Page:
The term “worth” can mean many types of values: monetary, personal or something measured by the esteem at which it is held. So what worth does a college education have? Is it worth the money for the education, experience or degree?
According to the Pew Research Center, a whopping 57 percent of college students claim that they are unhappy with what they receive in return for paying for a college education. However, among college graduates, 86 percent agree that they benefit from the personal experience. At what cost is the experience worth the money?
Why attend college?
There are conflicting opinions on the subject of pursuing a career right after high school graduation rather than packing up for college in the fall. After all, the non-traditional route of skipping college completely or becoming a college drop-out has worked for many people including Rachel Ray, Steven Spielberg, Bill Gates and Mark Zuckerberg.
While some people have the determination and will to succeed in their careers without the help of a degree, others blame lack of financial support for inhibiting their choice to obtain a college education. The growing college enrollment lessens the available financial aid funding per student, and therefore, hinders the 48 percent of non-enrolled students the Pew report found could not afford to continue their education. Also, some 34 percent of high school graduates claimed that higher education was not necessary for their career.
Apart from the number of students incapable of attending college for financial reasons or those without the need for college, there are also students who lack direction. Former UTSA student Bronwen Kinzler-Britton left college for an internship opportunity in Los Angeles. “I was kind of itching for something different. Also, I had no idea if what I was going to school for was even what I wanted to do for a living,” Kinzler-Britton says. “I feel bad going to school and spending thousands of dollars on something I don’t necessarily want to do.”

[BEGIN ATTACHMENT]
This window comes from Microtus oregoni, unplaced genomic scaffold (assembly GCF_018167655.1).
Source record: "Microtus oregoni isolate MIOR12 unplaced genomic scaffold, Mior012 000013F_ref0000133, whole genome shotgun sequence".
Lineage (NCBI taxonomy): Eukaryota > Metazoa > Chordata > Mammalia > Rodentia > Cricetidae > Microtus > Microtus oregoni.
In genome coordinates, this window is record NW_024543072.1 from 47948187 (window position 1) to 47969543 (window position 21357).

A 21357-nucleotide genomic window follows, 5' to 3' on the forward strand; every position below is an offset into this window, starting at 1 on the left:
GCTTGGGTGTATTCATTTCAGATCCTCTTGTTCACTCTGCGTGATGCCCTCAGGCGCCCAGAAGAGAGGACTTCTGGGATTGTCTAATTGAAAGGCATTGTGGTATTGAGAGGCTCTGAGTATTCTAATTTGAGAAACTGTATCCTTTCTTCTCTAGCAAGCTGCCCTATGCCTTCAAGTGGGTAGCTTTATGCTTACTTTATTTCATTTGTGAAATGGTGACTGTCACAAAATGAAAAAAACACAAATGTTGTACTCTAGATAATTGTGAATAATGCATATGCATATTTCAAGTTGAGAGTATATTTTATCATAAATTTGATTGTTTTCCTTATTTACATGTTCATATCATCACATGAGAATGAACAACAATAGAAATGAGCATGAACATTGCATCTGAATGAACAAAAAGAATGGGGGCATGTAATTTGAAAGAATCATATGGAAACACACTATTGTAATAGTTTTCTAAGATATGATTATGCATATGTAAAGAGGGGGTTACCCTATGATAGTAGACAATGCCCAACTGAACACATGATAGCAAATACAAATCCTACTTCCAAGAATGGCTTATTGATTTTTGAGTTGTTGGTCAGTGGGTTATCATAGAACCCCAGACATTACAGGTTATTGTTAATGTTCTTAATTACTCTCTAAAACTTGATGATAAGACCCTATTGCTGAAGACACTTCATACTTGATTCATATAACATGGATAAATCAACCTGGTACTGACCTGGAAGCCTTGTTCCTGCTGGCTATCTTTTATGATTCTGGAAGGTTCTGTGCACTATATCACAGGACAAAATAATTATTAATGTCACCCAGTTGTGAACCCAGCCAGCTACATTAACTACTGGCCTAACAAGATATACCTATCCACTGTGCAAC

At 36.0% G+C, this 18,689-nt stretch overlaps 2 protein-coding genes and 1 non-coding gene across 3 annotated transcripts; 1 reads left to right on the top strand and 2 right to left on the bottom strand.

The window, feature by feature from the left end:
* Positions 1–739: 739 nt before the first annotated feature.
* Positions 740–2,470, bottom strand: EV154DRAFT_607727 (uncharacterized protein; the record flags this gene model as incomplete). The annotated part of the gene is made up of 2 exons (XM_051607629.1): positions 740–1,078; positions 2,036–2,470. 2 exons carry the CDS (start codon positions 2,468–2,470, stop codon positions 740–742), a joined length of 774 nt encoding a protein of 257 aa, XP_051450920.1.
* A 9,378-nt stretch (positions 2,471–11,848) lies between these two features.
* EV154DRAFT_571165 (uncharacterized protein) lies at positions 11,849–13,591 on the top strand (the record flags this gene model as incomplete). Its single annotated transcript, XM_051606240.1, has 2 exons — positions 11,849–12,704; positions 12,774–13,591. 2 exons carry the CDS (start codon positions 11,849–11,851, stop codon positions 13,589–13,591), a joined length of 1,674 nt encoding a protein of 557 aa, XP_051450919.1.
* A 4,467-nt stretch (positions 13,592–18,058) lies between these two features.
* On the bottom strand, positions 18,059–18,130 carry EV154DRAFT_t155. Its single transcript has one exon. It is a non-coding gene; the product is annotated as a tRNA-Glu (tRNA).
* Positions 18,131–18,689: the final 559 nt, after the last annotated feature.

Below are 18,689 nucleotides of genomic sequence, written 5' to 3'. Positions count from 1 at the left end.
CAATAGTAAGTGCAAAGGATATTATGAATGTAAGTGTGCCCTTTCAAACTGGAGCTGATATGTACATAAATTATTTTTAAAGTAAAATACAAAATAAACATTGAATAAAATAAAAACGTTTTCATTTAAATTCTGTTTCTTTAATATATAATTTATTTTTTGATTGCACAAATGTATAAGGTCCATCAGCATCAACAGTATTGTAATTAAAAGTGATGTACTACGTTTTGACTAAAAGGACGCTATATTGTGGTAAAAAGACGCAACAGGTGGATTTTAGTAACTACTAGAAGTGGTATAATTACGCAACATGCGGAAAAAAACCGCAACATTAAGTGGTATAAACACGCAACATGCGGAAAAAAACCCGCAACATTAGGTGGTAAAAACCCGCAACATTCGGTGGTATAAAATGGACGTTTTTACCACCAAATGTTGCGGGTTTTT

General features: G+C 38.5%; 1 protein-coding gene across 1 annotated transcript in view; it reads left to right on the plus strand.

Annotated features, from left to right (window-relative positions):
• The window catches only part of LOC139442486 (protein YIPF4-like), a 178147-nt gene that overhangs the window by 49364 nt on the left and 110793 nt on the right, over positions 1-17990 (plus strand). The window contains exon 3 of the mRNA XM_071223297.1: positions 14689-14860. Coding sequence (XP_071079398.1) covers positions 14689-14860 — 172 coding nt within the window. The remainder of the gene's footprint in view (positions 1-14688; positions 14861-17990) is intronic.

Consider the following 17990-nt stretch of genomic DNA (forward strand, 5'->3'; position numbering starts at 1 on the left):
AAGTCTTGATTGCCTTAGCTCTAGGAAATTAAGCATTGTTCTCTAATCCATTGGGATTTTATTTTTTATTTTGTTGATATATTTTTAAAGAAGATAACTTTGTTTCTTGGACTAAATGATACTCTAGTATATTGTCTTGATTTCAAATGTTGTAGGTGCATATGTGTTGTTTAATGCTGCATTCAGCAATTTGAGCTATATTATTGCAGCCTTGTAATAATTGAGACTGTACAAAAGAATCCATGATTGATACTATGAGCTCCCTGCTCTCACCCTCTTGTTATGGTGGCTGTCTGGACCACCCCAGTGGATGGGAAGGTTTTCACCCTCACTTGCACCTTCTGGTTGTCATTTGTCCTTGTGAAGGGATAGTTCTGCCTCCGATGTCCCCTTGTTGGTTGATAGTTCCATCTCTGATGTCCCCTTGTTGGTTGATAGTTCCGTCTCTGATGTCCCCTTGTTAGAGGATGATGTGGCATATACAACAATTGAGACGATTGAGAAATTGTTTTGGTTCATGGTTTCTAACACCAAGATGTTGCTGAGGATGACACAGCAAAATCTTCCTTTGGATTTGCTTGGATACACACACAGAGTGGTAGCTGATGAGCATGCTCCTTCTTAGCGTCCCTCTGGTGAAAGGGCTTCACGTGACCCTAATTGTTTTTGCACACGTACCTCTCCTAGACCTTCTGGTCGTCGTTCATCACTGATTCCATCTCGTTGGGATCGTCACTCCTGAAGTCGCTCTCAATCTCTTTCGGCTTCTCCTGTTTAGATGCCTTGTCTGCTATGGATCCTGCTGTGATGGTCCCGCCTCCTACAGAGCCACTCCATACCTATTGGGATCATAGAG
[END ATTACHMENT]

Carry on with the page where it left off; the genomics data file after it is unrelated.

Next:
Like many people in her situation, Kinzler-Britton muses that she may not be a “school person.” However, career-seekers should consider the job market statistics for those without a college degree.
According to the Bureau of Labor Statistics, the unemployment rate for high school graduates without college experience, as of December 2012, is 8.1 percent compared to the 3.8 percent unemployment rate for college graduates with a bachelor’s degree or higher. Even among those who have college experience or a two-year degree, the unemployment rate is still remarkably higher — 6.7 percent.
Some high school graduates may believe the job market is too small and saturated with those carrying a college degree to spend time and money in college. People with that opinion jump right into the career field with what they believe is a four-year head start.
But does that head start pay off when it comes to lifetime salaries? Most surveys report an overwhelming “NO.” The Pew report agrees with the majority, claiming that the average college graduate in a 40-year period earns about $650,000 more than the average high school graduate.
The Pew Research Center calculated that the total earnings for a college graduate is estimated at $1.42 million versus the $770,000 of a high school graduate, producing a net earnings of $650,000. Then, subtracting an average of college tuition cost, not including room and board, at $6,000 and foregone earnings of $94,000, a bachelor’s degree graduate has a net payoff of $550,000 more than that of a student who foregoes a higher education.